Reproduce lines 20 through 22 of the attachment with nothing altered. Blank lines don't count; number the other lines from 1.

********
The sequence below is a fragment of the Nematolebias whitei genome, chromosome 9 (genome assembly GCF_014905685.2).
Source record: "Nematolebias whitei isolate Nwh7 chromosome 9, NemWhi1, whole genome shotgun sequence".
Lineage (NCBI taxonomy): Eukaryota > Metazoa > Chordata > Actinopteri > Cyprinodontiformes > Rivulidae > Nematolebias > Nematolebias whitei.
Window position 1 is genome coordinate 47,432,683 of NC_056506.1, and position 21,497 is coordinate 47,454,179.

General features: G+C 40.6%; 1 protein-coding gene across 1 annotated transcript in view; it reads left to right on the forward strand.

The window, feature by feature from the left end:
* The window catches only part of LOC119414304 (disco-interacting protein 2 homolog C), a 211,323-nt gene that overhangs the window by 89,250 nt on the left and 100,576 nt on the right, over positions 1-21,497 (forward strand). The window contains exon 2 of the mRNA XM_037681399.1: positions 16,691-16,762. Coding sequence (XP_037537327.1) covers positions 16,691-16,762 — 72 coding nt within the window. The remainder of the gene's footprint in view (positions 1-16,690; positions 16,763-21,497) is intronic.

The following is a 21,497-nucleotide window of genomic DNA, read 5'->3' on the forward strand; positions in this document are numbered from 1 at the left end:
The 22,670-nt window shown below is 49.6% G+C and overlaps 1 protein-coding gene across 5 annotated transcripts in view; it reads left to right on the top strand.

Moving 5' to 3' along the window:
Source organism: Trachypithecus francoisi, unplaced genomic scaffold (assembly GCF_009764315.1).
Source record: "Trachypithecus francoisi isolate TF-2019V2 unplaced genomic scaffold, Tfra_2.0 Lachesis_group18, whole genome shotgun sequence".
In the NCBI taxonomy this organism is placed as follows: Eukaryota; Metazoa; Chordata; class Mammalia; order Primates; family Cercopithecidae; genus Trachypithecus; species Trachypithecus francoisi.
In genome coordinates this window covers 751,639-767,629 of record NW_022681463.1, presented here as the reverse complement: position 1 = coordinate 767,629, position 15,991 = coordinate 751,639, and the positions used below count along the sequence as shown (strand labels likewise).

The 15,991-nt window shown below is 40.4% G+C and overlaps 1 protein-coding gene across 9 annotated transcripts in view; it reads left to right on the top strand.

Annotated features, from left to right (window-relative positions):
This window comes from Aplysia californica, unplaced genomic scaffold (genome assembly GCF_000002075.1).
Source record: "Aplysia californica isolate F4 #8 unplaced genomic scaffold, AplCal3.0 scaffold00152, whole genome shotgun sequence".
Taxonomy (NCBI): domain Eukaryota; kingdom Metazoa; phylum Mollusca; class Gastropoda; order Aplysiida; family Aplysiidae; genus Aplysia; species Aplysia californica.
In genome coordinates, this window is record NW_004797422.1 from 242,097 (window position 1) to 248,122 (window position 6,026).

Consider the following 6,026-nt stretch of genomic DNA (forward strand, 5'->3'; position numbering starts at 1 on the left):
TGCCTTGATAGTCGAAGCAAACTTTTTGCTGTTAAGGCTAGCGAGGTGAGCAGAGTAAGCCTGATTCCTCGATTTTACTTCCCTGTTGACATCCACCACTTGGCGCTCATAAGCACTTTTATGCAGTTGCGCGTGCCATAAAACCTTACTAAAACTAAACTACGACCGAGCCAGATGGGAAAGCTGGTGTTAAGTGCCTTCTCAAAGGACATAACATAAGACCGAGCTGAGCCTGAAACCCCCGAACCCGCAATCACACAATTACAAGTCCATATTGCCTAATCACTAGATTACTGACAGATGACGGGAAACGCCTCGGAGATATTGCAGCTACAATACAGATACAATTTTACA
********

In genome coordinates, this window is record NW_004797422.1 from 242,097 (window position 1) to 248,122 (window position 6,026).

Consider the following 6,026-nt stretch of genomic DNA (forward strand, 5'->3'; position numbering starts at 1 on the left):
TGCCTTGATAGTCGAAGCAAACTTTTTGCTGTTAAGGCTAGCGAGGTGAGCAGAGTAAGCCTGATTCCTCGATTTTACTTCCCTGTTGACATCCACCACTTGGCGCTCATAAGCACTTTTATGCAGTTGCGCGTGCCATAAAACCTTACTAAAACTAAACTACGACCGAGCCAGATGGGAAAGCTGGTGTTAAGTGCCTTCTCAAAGGACATAACATAAGACCGAGCTGAGCCTGAAACCCCCGAACCCGCAATCACACAATTACAAGTCCATATTGCCTAATCACTAGATTACTGACAGATGACGGGAAACGCCTCGGAGATATTGCAGCTACAATACAGATACAATTTTACA